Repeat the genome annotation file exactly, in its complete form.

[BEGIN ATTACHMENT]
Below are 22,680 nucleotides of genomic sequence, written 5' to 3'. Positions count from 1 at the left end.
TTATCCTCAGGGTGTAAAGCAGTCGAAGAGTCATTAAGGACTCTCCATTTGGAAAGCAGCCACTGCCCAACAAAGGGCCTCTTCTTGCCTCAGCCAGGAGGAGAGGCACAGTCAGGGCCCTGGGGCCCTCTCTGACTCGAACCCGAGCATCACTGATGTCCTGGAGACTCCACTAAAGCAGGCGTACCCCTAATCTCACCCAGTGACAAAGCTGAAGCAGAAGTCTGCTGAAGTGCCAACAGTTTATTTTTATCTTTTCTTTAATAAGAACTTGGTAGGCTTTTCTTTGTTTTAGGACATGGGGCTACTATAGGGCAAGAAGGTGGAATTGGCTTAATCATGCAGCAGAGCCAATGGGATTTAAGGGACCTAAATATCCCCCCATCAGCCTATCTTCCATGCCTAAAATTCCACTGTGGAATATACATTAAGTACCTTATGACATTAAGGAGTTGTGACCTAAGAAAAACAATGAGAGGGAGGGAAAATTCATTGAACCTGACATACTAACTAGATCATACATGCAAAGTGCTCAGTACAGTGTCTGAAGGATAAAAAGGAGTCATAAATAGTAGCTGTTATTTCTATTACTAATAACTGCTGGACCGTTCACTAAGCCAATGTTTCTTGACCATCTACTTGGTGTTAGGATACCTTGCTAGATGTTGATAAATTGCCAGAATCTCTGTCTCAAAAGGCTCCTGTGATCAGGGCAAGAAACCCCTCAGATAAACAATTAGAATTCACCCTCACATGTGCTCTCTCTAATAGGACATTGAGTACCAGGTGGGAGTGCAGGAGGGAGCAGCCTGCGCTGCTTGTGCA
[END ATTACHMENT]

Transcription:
Below are 22,680 nucleotides of genomic sequence, written 5' to 3'. Positions count from 1 at the left end.
TTATCCTCAGGGTGTAAAGCAGTCGAAGAGTCATTAAGGACTCTCCATTTGGAAAGCAGCCACTGCCCAACAAAGGGCCTCTTCTTGCCTCAGCCAGGAGGAGAGGCACAGTCAGGGCCCTGGGGCCCTCTCTGACTCGAACCCGAGCATCACTGATGTCCTGGAGACTCCACTAAAGCAGGCGTACCCCTAATCTCACCCAGTGACAAAGCTGAAGCAGAAGTCTGCTGAAGTGCCAACAGTTTATTTTTATCTTTTCTTTAATAAGAACTTGGTAGGCTTTTCTTTGTTTTAGGACATGGGGCTACTATAGGGCAAGAAGGTGGAATTGGCTTAATCATGCAGCAGAGCCAATGGGATTTAAGGGACCTAAATATCCCCCCATCAGCCTATCTTCCATGCCTAAAATTCCACTGTGGAATATACATTAAGTACCTTATGACATTAAGGAGTTGTGACCTAAGAAAAACAATGAGAGGGAGGGAAAATTCATTGAACCTGACATACTAACTAGATCATACATGCAAAGTGCTCAGTACAGTGTCTGAAGGATAAAAAGGAGTCATAAATAGTAGCTGTTATTTCTATTACTAATAACTGCTGGACCGTTCACTAAGCCAATGTTTCTTGACCATCTACTTGGTGTTAGGATACCTTGCTAGATGTTGATAAATTGCCAGAATCTCTGTCTCAAAAGGCTCCTGTGATCAGGGCAAGAAACCCCTCAGATAAACAATTAGAATTCACCCTCACATGTGCTCTCTCTAATAGGACATTGAGTACCAGGTGGGAGTGCAGGAGGGAGCAGCCTGCGCTGCTTGTGCA